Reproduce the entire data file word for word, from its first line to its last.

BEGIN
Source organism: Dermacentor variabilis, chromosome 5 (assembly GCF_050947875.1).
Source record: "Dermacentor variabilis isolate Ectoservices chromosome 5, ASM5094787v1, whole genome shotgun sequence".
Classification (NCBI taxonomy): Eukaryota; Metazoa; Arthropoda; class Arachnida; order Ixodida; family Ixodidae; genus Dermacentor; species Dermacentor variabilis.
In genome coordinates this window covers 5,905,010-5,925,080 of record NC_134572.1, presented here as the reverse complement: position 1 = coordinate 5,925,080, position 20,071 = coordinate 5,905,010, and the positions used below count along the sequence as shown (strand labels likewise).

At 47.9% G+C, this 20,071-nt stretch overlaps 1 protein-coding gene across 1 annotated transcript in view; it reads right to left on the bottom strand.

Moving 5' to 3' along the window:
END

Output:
Source organism: Dermacentor variabilis, chromosome 5 (assembly GCF_050947875.1).
Source record: "Dermacentor variabilis isolate Ectoservices chromosome 5, ASM5094787v1, whole genome shotgun sequence".
Classification (NCBI taxonomy): Eukaryota; Metazoa; Arthropoda; class Arachnida; order Ixodida; family Ixodidae; genus Dermacentor; species Dermacentor variabilis.
In genome coordinates this window covers 5,905,010-5,925,080 of record NC_134572.1, presented here as the reverse complement: position 1 = coordinate 5,925,080, position 20,071 = coordinate 5,905,010, and the positions used below count along the sequence as shown (strand labels likewise).

At 47.9% G+C, this 20,071-nt stretch overlaps 1 protein-coding gene across 1 annotated transcript in view; it reads right to left on the bottom strand.

Moving 5' to 3' along the window: